But that only means you're stuck with psuedo-RNGs as long as you're using a purely software solution. There are devices that can generate true random numbers.

    http://www.idquantique.com/true-random-number-generator/products-overview.html

    Exactly, you know this, I know this, Lurch knows this, Brian seems to miss it. You are expecting a reasonable facsimili of randomness. How do you measure it? Well your specs should tell you how. Let's say you have a generator to give you a number between 1 and 100, if you get 100 different numbers you aren't random, you are picking from a pool and that pool is getting smaller each time. If you get 100 6's once again you aren't random, if you get the same 10 numbers, you aren't random. Should you expect 85% of the numbers with some duplication? Hell I don't know what is "good enough" for the situation at hand, there are people better then me that write those things so I don't try to write my own, but if I had to I would expect something along the lines of 85% with duplicagtion and the duplicated numbers perhaps 90% of those are different, or something like that.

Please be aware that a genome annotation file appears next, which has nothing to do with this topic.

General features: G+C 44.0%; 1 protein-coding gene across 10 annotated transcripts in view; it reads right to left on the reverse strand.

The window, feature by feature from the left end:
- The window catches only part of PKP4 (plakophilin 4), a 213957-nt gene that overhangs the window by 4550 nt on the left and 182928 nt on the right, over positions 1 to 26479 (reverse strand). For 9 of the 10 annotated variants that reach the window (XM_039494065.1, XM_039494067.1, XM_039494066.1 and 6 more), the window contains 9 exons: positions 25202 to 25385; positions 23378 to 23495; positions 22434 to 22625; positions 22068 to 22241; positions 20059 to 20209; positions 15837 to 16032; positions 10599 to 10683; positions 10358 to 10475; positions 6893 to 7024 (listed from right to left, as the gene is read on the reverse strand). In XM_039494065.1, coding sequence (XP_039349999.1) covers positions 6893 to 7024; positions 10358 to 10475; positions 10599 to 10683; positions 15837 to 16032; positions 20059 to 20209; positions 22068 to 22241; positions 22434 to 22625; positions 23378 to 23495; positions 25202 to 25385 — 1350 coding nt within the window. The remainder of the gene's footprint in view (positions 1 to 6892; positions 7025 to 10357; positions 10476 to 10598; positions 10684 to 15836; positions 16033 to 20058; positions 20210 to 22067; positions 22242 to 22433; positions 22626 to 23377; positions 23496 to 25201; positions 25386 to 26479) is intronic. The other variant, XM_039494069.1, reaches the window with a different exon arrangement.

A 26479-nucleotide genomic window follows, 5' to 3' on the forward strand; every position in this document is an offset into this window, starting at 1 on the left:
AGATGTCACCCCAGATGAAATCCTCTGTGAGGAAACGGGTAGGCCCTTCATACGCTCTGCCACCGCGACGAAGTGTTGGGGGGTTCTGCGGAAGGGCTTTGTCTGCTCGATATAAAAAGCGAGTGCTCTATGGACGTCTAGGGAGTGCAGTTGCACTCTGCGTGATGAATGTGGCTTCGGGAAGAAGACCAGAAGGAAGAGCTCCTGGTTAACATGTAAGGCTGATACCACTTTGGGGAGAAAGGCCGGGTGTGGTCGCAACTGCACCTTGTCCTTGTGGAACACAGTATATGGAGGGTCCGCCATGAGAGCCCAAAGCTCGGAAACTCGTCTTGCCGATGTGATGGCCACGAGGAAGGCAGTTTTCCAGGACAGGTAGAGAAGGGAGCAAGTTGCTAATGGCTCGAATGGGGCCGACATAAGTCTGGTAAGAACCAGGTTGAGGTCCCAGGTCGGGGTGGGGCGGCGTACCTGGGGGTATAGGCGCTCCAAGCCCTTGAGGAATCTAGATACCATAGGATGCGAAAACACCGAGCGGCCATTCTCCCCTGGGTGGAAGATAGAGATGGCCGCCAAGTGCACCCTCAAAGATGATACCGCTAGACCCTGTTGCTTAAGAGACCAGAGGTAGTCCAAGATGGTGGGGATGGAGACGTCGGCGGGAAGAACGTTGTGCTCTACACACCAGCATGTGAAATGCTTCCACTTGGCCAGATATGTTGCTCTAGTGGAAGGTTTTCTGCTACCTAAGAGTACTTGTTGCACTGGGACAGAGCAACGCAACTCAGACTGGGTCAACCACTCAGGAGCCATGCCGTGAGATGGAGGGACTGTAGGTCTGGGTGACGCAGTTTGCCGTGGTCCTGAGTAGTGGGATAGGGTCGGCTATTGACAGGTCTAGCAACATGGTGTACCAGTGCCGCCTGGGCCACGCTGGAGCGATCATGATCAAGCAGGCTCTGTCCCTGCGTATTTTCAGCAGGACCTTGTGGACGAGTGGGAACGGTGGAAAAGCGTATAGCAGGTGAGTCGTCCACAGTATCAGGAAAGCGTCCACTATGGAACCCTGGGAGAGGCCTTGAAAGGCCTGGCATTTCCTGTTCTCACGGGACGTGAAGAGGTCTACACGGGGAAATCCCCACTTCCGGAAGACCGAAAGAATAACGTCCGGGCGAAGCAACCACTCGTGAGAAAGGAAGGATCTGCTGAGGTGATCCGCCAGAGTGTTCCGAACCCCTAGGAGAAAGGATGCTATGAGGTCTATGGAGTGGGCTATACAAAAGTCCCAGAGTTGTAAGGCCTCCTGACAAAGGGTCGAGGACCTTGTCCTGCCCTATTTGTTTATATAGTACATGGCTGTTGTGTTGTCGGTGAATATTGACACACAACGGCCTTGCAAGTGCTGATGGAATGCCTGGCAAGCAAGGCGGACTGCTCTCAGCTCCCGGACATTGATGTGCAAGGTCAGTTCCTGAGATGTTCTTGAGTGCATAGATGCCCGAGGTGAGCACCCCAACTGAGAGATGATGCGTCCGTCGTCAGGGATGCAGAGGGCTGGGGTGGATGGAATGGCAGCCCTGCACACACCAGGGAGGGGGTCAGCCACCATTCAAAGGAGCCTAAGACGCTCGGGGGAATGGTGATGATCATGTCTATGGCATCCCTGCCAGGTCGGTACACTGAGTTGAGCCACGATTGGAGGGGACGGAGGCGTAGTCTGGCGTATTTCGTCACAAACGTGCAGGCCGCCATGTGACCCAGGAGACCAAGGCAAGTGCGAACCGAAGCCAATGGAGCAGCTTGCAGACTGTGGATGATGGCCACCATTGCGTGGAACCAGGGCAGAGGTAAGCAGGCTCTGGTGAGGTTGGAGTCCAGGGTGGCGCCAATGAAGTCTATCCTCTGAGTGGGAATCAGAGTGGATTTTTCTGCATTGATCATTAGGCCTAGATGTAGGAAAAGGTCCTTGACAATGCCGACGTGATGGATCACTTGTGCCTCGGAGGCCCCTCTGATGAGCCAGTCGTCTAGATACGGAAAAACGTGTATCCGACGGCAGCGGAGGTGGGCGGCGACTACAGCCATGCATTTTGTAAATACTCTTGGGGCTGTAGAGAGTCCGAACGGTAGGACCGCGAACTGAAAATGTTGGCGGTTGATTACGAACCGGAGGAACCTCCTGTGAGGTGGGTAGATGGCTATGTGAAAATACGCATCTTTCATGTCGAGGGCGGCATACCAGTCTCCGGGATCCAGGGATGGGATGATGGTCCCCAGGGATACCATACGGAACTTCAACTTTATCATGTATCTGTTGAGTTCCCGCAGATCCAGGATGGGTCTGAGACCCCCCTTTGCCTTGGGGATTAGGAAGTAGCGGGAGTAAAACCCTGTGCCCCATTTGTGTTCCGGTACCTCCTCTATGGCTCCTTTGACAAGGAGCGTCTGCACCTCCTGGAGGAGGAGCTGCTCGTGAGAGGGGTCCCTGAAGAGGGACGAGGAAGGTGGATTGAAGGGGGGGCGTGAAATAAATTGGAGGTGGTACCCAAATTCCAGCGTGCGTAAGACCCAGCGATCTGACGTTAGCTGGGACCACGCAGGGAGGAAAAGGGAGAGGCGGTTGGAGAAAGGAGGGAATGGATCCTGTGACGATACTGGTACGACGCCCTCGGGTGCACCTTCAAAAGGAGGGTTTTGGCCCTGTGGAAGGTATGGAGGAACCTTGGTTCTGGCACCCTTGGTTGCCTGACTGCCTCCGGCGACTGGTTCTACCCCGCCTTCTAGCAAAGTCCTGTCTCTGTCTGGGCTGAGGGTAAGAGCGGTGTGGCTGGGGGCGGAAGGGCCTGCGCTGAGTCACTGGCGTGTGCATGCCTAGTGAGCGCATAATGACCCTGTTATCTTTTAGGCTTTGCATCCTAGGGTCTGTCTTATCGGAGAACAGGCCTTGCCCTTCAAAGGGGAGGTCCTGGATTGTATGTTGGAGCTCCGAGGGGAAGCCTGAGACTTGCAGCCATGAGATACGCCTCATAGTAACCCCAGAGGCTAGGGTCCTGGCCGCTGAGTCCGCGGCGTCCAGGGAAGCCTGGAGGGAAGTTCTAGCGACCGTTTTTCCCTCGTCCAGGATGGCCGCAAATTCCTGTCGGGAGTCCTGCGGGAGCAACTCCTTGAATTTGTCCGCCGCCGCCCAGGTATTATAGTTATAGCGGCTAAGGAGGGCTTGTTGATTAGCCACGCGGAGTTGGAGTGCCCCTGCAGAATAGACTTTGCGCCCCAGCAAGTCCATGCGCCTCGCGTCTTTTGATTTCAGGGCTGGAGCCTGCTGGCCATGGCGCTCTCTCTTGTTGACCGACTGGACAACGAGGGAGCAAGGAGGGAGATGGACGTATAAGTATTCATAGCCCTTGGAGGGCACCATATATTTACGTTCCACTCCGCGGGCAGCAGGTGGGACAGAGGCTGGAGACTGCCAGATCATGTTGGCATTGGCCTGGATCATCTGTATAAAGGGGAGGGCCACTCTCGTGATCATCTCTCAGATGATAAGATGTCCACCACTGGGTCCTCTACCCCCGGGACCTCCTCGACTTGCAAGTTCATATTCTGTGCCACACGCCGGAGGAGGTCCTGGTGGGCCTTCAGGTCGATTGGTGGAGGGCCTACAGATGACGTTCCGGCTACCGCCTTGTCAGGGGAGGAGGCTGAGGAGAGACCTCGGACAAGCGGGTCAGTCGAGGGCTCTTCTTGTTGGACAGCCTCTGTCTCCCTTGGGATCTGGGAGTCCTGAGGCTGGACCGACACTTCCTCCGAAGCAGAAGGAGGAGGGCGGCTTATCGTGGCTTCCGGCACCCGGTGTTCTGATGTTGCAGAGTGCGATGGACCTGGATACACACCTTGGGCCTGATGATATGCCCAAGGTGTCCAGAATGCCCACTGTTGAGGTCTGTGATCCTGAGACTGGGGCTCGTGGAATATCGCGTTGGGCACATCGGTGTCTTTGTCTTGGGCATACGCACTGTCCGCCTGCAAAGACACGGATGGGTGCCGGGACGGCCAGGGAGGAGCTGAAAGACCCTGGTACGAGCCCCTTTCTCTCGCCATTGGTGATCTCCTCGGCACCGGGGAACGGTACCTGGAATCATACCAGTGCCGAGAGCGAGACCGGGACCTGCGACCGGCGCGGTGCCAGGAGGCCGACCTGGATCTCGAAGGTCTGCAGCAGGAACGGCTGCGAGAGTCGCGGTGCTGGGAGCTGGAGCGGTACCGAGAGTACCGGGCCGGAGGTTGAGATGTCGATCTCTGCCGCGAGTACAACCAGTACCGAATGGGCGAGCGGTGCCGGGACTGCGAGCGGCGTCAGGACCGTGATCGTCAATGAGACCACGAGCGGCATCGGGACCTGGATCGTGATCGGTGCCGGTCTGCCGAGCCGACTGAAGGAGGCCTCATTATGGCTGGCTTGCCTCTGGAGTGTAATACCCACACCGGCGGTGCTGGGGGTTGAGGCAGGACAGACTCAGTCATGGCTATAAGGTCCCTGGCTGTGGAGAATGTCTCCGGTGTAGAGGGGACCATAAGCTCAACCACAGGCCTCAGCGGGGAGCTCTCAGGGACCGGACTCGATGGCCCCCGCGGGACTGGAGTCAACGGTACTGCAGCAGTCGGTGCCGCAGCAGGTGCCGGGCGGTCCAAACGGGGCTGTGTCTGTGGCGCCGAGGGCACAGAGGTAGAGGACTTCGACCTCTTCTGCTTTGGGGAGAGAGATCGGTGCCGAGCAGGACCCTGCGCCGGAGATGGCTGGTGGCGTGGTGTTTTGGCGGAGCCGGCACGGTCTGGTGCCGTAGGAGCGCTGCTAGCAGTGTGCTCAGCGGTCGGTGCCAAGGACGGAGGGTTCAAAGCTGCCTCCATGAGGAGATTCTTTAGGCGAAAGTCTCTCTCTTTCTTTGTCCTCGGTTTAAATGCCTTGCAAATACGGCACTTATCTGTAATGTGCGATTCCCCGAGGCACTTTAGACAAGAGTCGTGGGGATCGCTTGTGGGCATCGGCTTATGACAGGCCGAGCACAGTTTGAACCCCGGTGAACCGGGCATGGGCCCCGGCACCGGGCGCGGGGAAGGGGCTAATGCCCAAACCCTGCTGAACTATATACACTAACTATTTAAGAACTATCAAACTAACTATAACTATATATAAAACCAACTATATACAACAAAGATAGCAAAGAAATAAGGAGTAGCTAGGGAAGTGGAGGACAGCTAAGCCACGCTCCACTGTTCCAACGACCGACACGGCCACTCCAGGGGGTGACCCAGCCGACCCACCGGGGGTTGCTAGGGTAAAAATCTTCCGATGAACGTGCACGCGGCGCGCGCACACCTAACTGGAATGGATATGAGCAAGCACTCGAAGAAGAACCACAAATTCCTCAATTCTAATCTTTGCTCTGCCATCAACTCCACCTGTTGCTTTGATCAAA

As for the online poker bot, no, you don't need to check for a fully random sequence, you look at the hands possible, 4 of a kind, 3 of a kind, etc.compare that to other possible hands, with only 13 variances in some of those hands. you check variances against each other, not full deterministic sets, because the algorythym isn't going for if he has X I need to have Y, if you are, why even build an algorythym beyond that? Let's say high card, every other hand beats it so no further checks, high card is one of 13 values, easy variance to test against here, and your algorythym test can basically see if it has anything more then a single high card it is winning, only when it has a single high card does the algorythym need to work out what to toss and how many cards to get. quick test passing in not a random number, but high card pairs to check itself against.